Another thing is that for girls with autism, rules make sense to us so we often never break a rule. We try hard at school and are seen as a “good girl,” particularly in primary school. We are often passive and can’t be assertive and are unable to say “no” to friends and others. A lot of that rings very true for me and are things that I thought were examples of “not autistic behaviour.” I thought that they were examples of me pretending that I was normal! I always thought that often autistic children were very naughty at school, but in primary school, especially, I was always very well behaved. It was when I got home that my tantrums and breakdowns often came out. This was just the start of the workshop and already I was feeling so validated.
Girls with autism or ASD often withdraw or shutdown rather than be angry. We are unable to “read” other people’s minds and so we ask questions to be in control. We are visual thinkers, which is like we are watching a DVD in our head. Also, we tend to have increased anxiety, so we need to prepare before social events as to be socially successful. We are great “actors,” and we practice and learn social phrases. This is called mirroring or “social echolalia.” This leads to mental and physical exhaustion and therefore less desire to interact and an increase in anxiety.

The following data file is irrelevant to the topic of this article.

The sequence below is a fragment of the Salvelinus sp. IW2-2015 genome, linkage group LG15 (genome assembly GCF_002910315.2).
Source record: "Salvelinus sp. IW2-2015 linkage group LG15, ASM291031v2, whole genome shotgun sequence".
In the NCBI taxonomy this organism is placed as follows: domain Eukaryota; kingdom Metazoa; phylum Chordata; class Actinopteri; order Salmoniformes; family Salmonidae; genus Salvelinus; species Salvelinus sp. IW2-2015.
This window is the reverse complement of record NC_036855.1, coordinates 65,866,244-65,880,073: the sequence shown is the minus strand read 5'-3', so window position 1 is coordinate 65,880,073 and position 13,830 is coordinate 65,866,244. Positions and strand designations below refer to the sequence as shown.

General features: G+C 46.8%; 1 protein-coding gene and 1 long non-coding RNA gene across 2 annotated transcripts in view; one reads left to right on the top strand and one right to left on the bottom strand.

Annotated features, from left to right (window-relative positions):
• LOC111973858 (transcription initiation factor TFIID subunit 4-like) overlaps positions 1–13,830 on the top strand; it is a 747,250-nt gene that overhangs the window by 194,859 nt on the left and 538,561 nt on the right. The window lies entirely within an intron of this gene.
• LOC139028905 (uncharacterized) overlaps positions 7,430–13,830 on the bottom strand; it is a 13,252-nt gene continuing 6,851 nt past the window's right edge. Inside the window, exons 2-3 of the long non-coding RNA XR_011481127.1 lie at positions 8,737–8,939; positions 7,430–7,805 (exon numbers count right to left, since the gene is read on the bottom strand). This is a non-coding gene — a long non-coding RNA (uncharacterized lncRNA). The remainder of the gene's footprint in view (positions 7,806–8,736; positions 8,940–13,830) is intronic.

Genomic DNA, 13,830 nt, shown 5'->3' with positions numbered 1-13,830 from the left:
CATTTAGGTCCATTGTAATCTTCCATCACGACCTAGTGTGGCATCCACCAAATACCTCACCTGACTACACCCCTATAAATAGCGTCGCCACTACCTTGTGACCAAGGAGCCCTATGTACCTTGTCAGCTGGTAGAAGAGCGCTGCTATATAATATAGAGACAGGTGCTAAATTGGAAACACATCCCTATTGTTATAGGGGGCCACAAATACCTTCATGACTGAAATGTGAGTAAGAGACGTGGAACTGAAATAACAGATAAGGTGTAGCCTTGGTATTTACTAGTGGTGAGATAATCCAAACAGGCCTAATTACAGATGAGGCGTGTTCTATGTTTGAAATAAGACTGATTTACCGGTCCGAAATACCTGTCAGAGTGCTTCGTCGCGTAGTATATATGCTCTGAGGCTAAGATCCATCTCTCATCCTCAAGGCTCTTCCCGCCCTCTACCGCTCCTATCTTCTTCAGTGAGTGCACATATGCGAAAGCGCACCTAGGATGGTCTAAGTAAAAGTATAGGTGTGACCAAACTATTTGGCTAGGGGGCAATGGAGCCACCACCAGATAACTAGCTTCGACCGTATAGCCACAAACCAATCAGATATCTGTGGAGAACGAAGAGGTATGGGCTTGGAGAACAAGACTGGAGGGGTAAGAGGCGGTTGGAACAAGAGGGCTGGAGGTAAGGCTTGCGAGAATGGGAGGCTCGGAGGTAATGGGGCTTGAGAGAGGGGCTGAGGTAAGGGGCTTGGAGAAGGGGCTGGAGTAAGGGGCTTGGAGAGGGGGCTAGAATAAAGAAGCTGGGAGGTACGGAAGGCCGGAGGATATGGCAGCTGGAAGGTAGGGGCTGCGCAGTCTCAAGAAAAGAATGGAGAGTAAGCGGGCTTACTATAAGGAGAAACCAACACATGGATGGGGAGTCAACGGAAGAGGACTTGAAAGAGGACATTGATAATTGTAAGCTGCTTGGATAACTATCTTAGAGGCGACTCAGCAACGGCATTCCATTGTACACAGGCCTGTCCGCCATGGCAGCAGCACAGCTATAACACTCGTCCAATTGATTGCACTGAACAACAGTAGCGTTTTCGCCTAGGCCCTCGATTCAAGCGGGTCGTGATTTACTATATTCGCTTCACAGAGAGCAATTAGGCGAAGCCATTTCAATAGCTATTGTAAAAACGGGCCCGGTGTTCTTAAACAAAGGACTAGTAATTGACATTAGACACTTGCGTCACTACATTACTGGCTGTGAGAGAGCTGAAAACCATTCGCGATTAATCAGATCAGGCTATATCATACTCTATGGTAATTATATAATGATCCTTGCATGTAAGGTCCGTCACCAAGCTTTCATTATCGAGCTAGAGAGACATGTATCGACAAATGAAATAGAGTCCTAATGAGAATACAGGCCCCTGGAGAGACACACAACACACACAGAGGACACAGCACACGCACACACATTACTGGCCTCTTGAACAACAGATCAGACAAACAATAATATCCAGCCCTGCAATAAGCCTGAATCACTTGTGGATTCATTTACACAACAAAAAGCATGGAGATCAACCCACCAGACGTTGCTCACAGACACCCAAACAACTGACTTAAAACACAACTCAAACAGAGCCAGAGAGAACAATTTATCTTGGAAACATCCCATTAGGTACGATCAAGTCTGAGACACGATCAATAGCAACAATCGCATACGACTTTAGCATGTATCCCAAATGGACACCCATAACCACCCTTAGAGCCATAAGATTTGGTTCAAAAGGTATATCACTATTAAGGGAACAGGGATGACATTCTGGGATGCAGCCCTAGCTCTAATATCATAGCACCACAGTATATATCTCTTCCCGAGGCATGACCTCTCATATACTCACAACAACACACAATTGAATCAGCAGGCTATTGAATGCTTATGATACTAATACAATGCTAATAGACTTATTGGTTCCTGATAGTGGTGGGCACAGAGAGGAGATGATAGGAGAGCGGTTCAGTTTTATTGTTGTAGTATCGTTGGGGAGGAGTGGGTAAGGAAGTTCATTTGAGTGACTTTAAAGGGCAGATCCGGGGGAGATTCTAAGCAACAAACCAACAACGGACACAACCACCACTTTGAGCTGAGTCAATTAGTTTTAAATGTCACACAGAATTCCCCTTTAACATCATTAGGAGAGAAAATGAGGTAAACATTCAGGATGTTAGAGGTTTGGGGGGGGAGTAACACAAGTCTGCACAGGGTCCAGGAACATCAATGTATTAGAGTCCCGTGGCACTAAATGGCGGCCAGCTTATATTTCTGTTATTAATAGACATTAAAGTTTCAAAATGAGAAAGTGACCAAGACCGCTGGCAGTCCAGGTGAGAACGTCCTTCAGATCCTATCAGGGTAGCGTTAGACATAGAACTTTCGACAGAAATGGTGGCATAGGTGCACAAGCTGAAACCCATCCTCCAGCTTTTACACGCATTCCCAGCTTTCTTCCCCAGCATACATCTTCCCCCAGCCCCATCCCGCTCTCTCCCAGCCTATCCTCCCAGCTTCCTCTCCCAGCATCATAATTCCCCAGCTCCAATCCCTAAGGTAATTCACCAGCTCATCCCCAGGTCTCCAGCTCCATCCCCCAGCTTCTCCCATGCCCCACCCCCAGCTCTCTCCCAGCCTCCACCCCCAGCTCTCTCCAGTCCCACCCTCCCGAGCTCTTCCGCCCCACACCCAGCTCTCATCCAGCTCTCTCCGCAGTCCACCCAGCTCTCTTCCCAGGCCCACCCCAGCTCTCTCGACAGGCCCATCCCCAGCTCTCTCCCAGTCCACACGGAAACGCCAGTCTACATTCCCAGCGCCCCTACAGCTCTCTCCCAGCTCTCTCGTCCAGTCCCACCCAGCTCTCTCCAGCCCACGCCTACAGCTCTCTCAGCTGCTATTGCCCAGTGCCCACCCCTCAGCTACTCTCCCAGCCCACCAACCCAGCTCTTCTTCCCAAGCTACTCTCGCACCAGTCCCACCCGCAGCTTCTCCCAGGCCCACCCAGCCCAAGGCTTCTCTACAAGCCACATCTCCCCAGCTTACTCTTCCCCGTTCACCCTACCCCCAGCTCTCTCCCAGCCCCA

We create personas based on people we perceive as successful. I remember watching this youtuber who played video games, for hours on end, learning how to talk like her and practising phrases she said in the mirror, because I thought she sounded cool and I wanted to be like her. I struggled with talking in my earlier years, but once I started medication and working hard at home in kindergarten, I excelled. I was really good at public speaking, debating and acting. People saw that and thought I was very socially competent, but what people don’t see is all the work I put in to be social.